Any athlete striving for improvement needs to train his hand-eye coordination as much as he trains his body. Even nonathletes will benefit from practicing hand-eye coordination because it will improve the quality of life in the daily activities, such as fast reactions while driving car or playing with children. You learned most of your current hand-eye coordination at young age, but there is always room for improvement at any age. By performing hand-eye exercises regularly, you can improve your hand-eye coordination.
Throw a ball to your friend repeatedly and catch it. To increase the difficulty, throw it with different spins, speeds and trajectories. For another level of difficulty, write numbers on the ball, and before you catch it, call out the number that you see.
Use a racket and matching ball of your choice, such as table tennis, racquetball or tennis. Hold the racket with your palm up and place a ball on the strings. Bounce the ball off the strings repeatedly without letting it drop to the ground. Repeat the same exercise holding the racket with your palm down. To add difficulty, alternate forehand and backhand bounces. Another variant of this exercise is to let the ball bounce off the racket to the ground repeatedly, using each grip.
Table tennis, tennis, squash or racquetball will improve your hand-eye coordination because you have to react to the other person’s movement and what they do with the ball. Track the ball with your eyes and hands and react accordingly.
The reaction ball is a rubber ball designed to create unpredictable bounces that force you to make split decisions in order to catch the ball. The random bounce trains your hand-eye coordination and reaction time. Throw the ball against any hard surface or work with a partner.
Many computer and video games challenge your reactions and hand-eye coordination by forcing you to follow the on-screen events and respond by clicking the mouse with your hands. Regular video-game practice speeds up your reaction time and reflexes.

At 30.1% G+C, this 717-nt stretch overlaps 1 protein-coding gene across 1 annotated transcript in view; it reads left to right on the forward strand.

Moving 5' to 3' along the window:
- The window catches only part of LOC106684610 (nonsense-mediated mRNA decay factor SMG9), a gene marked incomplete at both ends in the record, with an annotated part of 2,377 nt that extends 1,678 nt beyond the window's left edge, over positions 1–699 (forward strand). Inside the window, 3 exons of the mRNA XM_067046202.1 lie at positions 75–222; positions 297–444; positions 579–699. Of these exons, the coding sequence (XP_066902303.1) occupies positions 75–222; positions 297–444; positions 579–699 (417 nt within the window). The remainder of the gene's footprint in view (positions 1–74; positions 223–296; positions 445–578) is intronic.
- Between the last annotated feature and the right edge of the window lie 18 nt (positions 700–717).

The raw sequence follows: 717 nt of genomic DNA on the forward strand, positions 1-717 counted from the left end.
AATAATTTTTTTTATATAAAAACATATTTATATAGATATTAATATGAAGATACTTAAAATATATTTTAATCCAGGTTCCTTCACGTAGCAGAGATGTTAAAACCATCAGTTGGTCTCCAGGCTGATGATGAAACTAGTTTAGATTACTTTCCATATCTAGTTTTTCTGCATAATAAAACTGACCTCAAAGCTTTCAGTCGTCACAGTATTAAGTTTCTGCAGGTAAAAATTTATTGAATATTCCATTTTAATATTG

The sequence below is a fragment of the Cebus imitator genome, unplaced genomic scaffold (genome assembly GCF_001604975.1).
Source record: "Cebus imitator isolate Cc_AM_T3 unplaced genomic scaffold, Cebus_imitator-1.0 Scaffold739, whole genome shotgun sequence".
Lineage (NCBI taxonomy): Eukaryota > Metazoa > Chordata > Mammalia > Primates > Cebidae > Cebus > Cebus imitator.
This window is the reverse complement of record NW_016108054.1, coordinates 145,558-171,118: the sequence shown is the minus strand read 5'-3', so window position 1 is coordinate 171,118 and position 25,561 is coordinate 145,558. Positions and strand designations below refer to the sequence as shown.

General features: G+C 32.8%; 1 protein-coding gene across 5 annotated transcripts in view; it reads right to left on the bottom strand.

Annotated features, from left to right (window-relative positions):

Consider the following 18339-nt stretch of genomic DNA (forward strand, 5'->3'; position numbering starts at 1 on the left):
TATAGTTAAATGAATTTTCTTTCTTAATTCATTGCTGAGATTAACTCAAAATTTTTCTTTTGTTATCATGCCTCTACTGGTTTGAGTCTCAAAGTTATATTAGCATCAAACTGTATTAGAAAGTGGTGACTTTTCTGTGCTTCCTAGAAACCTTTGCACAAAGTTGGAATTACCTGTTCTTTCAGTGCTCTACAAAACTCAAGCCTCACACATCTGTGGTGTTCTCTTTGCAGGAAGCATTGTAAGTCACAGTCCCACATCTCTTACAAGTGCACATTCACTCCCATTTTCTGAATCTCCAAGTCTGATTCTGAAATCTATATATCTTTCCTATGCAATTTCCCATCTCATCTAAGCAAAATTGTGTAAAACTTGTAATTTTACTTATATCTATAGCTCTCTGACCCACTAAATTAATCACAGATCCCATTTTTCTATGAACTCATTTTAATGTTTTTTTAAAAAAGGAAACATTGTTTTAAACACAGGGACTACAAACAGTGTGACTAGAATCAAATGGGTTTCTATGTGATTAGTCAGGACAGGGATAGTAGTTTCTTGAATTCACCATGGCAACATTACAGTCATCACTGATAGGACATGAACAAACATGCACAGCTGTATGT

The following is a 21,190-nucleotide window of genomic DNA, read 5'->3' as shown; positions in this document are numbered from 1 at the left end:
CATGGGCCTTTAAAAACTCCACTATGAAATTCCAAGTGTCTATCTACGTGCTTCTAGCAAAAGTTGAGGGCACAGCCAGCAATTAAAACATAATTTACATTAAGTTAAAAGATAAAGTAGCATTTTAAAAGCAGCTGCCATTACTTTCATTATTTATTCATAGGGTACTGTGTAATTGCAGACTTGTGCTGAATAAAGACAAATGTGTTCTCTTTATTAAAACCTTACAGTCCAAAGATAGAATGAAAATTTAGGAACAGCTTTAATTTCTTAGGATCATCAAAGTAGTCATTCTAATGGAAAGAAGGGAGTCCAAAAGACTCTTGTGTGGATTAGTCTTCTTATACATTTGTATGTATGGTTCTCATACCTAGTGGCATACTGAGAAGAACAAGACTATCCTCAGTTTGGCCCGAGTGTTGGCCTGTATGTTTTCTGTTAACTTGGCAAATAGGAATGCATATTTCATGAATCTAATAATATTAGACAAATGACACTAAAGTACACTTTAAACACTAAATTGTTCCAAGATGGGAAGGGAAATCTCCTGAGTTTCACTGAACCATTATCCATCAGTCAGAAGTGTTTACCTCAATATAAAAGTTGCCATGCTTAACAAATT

Hammer and Ball
Grab a hammer and place a tennis ball on top of its flat side. Bounce the ball repeatedly off the hammer without letting it drop to the ground. To increase the difficulty, use a golf ball and a smaller hammer. You can also walk while doing this exercise. Practice with both hands to develop both sides of your body evenly. This is an advanced hand-eye coordination exercise that can take several weeks to master. It will also strengthen your forearms and grip, which is beneficial for the majority of sports and the daily activities.
Use two to four balls of medium size, such as tennis or lacrosse balls. Start with two balls that you juggle from hand to hand. Add another ball to increase the difficulty. Juggling takes a lot of practice, but it will greatly develop your hand-eye coordination and focus.
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This article reflects the views of the writer and does not necessarily reflect the views of Jillian Michaels or JillianMichaels.com.